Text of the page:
The numbers for COVID-19 are rising every day, with a growing death toll to go along with it. It’s not surprising that the US population is worried about themselves and their loved ones every time they take the chance and walk out the door to go to work.
Now businesses face new hurdles that they haven’t had to deal with before — how do you protect your business from COVID-19 related lawsuits?
What happens when an employee gets COVID-19 and realizes their company may be at fault? What if a customer catches the virus while they are in your establishment?
Unfortunately, most of the answers to those questions are still a little murky and untested. It’s clear that you need to take appropriate precautions to ensure your customer and employee safety, but how much does that protect your business from lawsuits?
The current legislation at both the federal and state levels varies drastically, but one thing is clear — “gross negligence” on your part isn’t covered.
There are a few steps you can take to be more responsible.
Step 1. CDC Guidelines
Following proper CDC guidelines is paramount. While the rule and regulations are changing daily, it is up to the company to know and inform everyone of the new steps needing to be taken to protect themselves against possibly contracting the virus.
Step 2. Local Laws
Know their local laws. The laws evolve with the growing numbers and change with the number of people in the area who have tested positive for COVID-19.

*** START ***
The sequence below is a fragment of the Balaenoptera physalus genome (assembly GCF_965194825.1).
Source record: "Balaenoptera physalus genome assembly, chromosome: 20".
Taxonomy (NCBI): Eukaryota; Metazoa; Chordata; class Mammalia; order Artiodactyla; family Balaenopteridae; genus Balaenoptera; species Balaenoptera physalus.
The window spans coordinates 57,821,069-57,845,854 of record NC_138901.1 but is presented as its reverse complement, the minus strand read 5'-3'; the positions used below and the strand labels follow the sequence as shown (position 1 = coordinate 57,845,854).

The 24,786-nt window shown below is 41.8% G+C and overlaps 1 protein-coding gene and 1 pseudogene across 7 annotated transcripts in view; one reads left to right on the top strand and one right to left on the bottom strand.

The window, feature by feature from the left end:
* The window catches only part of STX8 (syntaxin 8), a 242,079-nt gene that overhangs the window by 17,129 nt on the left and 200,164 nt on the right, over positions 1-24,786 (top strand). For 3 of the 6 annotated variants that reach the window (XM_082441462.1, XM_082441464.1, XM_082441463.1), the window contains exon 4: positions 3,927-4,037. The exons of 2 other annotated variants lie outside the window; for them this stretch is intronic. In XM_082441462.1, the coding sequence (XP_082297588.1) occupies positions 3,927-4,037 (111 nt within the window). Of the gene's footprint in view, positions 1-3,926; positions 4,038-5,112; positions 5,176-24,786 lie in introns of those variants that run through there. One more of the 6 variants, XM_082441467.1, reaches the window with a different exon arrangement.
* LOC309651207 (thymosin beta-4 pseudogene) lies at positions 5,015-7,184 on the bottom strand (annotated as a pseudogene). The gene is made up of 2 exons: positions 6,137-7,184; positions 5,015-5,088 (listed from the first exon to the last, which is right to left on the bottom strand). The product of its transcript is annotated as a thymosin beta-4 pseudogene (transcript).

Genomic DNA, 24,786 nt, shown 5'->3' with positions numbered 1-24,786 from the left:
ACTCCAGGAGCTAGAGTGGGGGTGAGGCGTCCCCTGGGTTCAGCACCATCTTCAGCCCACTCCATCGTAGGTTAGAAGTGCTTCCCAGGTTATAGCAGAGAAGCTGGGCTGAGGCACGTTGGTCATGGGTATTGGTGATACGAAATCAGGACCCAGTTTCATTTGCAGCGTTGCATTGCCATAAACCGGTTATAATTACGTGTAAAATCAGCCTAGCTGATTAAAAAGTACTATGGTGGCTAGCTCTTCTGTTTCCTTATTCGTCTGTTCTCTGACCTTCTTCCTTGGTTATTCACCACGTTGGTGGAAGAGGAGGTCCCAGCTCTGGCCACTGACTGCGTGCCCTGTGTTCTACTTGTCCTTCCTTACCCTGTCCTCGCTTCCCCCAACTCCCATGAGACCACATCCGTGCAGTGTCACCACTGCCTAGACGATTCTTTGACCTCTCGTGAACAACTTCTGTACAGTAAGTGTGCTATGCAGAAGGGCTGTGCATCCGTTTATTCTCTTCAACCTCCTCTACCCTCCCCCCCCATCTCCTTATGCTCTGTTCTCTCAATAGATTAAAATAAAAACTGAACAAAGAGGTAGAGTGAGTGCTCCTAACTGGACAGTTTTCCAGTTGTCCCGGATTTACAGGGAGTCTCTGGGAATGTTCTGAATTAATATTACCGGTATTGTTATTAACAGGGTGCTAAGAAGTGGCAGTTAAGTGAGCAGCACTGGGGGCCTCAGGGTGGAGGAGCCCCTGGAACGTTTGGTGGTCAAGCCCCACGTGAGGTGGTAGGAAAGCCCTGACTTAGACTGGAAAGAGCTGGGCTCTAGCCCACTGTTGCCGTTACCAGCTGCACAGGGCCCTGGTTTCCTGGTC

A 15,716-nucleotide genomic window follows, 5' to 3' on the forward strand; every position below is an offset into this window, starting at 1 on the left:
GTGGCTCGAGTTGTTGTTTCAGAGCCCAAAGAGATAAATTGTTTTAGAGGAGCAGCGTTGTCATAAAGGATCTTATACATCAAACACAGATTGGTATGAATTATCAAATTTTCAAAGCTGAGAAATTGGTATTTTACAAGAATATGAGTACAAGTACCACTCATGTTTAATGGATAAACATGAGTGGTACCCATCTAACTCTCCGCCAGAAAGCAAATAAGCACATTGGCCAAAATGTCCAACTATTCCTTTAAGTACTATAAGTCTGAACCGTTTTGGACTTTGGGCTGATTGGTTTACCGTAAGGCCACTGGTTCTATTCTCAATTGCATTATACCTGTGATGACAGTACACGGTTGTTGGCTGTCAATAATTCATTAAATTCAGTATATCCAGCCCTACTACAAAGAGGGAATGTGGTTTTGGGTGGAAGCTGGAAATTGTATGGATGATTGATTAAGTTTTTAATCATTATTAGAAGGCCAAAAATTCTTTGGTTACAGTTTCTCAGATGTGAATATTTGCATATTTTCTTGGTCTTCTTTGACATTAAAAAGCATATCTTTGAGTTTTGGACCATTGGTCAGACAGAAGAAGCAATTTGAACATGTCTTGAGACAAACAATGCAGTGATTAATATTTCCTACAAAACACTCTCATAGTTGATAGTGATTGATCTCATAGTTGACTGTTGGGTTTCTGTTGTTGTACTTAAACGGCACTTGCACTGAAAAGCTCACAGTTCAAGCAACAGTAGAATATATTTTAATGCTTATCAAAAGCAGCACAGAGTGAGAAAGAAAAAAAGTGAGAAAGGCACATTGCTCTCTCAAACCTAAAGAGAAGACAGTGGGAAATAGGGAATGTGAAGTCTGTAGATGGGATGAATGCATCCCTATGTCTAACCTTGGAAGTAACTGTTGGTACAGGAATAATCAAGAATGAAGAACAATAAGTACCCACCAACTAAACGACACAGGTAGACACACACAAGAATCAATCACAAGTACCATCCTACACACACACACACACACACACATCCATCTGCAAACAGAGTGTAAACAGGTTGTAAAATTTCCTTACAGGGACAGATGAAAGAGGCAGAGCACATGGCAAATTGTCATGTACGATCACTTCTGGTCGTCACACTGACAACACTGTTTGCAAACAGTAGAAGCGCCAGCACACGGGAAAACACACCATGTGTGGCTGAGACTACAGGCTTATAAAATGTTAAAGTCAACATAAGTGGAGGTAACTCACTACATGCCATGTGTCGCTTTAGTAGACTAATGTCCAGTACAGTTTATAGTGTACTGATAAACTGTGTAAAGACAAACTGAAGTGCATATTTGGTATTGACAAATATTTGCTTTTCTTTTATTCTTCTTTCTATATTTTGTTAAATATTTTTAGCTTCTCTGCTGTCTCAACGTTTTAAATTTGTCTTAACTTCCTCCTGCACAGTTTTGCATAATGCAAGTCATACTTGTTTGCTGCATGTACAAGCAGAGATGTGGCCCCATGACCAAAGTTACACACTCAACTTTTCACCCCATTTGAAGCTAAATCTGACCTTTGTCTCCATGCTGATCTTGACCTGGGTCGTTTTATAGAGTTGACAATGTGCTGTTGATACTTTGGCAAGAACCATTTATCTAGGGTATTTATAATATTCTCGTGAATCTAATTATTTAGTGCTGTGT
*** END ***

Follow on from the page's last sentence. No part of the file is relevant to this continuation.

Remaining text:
It is a company’s responsibility to ensure they know how many people can be in their space, what hours they can operate, updated health and safety standards, and how to coordinate staff to adhere to the standards set by local laws. They have to stay up-to-date as new laws and mandates come down from officials.
Step 3. Employee Protection
The third step is to ensure all employees follow the rules they have set in place for personal protective equipment (PPE) and what the procedures are if an employee is possibly exposed. It is your responsibility to ensure that your employees are wearing proper PPE at all times when they are on your property.
Your company has to respect the privacy of their employees’ health, but they also have to protect the staff and customers. Keeping aware of employees’ health lessens the risk of exposing several other staff members and consumers coming into their stores or dining areas.
Step 4. Exposure Events
The fourth step is informing the staff if management and owners have been notified of a possible exposure event. A business must keep employees up-to-date about the knowledge of people coming in with COVID-19 for their employees to see medical attention as soon as possible and quarantine against those at-risk in their homes.
Get Legal Advice
Things are continually changing as we learn more about the novel Coronavirus. Guidelines and legal requirements will be adjusting in real time as everyone learns how to respond appropriately.
Hann Law is a San Jose law firm committed to keeping your best interests at the forefront of every case. We are dedicated to helping you navigate a challenging and difficult time. Protect your business and your future – Contact us today and let us fight for YOU.